New Lecture Series Offers Unique Perspectives
First year of student-run Women in Music Lecture Series sets the stage for yearly event.
As a K-12 teacher and choral conductor for 15 years, Molly Murdock worked tirelessly to ensure that no student ever undervalued their abilities because of their gender.
So when she began her graduate studies through the MSU College of Music, Murdock was taken by the lack of confidence she sometimes saw in female students, particularly those she taught at the undergraduate level.
“It was disheartening because it wasn’t played out in their actual abilities,” says Murdock, a master’s student in music theory. “Many of my female students underestimated themselves and thought their peers were doing better. It made me think that something really needed to change.”
Murdock looked around, and then she did some self-reflection. She realized that maybe she could be the one to help effect change, that she could lead a charge to boost academic confidence in women undergraduates.
“I thought about all the wonderful women mentors I have had at MSU,” Murdock says. “Then I thought if I could arrange a way for them to talk with these young women in some way, it would make a big difference.”
Murdock’s idea quickly took shape and became what is thought to be MSU’s first lecture series on women in music. She invited educators from the College of Music as well as other universities to participate, offering them an hour to share their perspectives and encourage dialog on challenges facing women in academia and music. Within weeks, she had four women on the books, with talks scheduled to run from November 2015 through May 2016.
Originally targeted toward undergraduate female students in the College of Music, the series attracted a broad audience of undergraduate and graduate students, faculty and staff, and men and women—from many corners of campus and community.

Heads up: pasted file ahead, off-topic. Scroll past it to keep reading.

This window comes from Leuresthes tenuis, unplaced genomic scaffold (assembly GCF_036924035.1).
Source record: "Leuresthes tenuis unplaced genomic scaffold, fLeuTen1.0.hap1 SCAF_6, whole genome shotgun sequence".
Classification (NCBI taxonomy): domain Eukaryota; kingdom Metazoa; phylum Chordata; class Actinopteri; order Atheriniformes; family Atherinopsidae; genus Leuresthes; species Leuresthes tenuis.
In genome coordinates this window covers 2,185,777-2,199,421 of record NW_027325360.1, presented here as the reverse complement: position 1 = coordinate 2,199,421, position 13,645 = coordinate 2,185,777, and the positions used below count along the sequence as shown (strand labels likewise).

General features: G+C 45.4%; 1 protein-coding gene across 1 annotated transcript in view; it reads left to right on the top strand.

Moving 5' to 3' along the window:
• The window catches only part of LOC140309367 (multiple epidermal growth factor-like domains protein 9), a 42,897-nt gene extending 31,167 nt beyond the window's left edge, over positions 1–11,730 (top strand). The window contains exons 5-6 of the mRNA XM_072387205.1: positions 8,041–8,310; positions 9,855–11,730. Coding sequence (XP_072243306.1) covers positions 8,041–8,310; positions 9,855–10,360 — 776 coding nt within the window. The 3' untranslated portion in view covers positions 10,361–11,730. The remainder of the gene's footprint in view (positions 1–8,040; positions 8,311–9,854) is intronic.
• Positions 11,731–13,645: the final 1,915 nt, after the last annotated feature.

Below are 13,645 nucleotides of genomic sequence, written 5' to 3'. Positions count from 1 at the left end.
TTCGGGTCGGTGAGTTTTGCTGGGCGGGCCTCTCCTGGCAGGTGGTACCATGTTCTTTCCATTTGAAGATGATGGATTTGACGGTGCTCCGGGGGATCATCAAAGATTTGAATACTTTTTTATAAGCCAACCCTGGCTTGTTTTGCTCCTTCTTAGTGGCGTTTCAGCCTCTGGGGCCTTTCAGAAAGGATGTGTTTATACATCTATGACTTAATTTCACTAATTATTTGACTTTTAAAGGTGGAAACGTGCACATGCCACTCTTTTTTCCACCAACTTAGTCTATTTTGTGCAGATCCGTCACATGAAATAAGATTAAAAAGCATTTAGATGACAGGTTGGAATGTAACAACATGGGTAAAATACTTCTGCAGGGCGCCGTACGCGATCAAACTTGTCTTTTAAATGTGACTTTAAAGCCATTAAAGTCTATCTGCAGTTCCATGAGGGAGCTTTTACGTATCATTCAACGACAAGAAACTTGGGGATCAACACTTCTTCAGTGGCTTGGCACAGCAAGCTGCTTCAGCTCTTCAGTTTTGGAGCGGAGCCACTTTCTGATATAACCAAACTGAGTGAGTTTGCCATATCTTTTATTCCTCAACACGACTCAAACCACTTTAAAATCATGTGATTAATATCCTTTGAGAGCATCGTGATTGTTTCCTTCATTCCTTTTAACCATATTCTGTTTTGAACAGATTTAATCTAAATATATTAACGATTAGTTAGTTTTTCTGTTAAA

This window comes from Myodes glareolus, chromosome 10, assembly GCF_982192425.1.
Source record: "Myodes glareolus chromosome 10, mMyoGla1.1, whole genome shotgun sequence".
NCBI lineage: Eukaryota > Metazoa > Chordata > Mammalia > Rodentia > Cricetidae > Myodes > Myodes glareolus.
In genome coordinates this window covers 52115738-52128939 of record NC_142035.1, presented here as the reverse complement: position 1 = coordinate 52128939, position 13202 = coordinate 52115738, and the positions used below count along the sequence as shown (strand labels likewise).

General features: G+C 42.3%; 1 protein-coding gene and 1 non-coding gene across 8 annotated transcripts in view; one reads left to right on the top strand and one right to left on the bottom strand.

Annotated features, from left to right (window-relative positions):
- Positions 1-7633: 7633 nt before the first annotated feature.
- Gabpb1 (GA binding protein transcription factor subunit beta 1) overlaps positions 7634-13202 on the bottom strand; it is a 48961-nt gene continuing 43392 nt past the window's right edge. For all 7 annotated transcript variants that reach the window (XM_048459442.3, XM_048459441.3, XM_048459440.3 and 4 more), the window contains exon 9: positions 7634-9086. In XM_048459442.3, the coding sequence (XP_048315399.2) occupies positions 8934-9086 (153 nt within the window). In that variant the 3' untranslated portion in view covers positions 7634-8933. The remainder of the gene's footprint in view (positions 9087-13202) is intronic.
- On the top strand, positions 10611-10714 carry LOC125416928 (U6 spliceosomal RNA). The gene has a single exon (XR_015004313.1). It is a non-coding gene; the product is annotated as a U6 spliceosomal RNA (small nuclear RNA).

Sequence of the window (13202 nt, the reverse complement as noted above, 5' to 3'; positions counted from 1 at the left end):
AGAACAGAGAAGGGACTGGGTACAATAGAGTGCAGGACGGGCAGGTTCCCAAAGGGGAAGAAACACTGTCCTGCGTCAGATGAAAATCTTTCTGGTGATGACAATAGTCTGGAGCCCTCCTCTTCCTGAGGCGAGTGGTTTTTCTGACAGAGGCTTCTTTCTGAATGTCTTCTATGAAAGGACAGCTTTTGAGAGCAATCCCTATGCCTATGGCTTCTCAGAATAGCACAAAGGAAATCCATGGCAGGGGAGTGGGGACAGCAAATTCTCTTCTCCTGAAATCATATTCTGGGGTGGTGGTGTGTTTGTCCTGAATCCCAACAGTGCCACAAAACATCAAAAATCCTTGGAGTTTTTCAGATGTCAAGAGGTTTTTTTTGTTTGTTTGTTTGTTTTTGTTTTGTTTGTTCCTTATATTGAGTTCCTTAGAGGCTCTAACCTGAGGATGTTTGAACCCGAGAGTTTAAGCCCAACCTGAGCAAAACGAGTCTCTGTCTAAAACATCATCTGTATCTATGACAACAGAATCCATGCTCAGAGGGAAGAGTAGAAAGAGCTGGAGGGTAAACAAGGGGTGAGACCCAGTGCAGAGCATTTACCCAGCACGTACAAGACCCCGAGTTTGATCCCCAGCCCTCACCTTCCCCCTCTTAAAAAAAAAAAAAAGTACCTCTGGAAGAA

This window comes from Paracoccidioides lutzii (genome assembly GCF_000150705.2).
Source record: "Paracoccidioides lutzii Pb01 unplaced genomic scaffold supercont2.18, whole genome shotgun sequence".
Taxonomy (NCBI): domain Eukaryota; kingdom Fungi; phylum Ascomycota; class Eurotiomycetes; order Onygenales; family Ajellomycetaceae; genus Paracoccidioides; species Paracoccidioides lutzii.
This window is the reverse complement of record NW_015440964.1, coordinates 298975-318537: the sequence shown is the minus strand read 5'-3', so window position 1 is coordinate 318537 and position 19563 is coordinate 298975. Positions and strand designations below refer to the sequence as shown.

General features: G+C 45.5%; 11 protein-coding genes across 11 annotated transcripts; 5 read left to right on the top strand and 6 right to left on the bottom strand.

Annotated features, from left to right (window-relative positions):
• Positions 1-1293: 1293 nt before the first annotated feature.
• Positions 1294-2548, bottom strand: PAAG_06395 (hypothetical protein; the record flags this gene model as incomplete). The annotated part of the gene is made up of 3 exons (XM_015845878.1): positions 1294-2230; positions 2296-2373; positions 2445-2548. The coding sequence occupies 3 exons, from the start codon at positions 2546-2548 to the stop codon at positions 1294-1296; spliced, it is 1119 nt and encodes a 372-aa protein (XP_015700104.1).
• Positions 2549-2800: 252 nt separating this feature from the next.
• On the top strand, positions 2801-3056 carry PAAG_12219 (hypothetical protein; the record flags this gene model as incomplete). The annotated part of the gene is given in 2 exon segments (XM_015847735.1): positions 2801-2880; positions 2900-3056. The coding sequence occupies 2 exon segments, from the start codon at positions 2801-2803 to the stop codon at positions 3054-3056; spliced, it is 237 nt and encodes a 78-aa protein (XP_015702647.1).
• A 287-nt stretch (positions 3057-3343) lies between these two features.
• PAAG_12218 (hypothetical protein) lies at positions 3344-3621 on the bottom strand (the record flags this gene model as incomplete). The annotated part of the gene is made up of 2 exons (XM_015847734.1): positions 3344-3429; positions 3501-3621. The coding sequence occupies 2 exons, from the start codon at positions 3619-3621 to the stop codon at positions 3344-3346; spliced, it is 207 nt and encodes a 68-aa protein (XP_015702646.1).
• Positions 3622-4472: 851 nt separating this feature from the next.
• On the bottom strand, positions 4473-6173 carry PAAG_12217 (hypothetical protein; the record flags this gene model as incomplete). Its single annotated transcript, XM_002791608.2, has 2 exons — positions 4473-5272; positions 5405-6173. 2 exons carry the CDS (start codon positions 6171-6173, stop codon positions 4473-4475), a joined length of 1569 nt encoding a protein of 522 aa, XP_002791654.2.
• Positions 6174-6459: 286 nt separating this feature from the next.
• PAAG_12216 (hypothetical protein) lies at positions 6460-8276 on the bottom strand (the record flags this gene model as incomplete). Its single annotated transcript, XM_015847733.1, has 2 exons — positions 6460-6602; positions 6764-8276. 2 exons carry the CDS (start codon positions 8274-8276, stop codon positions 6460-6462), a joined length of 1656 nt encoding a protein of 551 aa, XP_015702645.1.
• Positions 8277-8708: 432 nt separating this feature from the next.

“For the first lecture, we didn’t know what to expect,” says Assistant Professor of Musicology Marcie Ray whose teaching focuses on music, sexuality, and gender. “I thought it would be an intimate crowd of students who already knew the kinds of things I teach and research. Much to our surprise, Hart Auditorium was packed with students, faculty, and even a few members of the community.”
Professor of Music Education Cynthia Taggart also embraced the idea of the lecture series. She spoke on gender imbalance in higher education and the reasons behind that imbalance, as well as the joys and challenges of being a woman in academia.
“Anything we can do to make students and faculty more aware of issues related to gender equity in higher education can only benefit the College of Music,” Taggart says. “This series gives women in the College strategies for advocating for themselves as well as role models who have successfully navigated being a woman in higher education.”
MSU professor of choral conducting and music education Sandra Snow was also among featured speakers, and said the series addresses the significant contributions of women to music—both past and present.
“It is means of raising awareness within the College of Music, particularly when women have been underrepresented historically as composers, conductors, performers, and scholars,” say Snow “These lectures have generated lively conversation and has been well attended by both women and men.”
For Murdock, the lecture series exceeded her expectations. She recently began transitioning series leadership to College of Music graduate students Lynnsey Lambrecht and Katherine Denler, who will take the reins when Murdock graduates in May.
“My hope is that this series will continue to facilitate the dialog between students and professors about what it means to be a woman in academia,” Murdock says. “I’m always looking for strong female role models, so being able to hear them speak was empowering for me, too.”
In addition to Ray, Taggart, and Snow speakers through the inaugural Women in Music Lecture Series included Joyce McCall, postdoctoral scholar and visiting assistant professor of music education at Indiana University; Alexis Bacon, MSU assistant professor of composition; and Melissa Hoag, associate professor of music theory at Oakland University. The series will continue in 2016-2017 with speakers lined up and to be announced.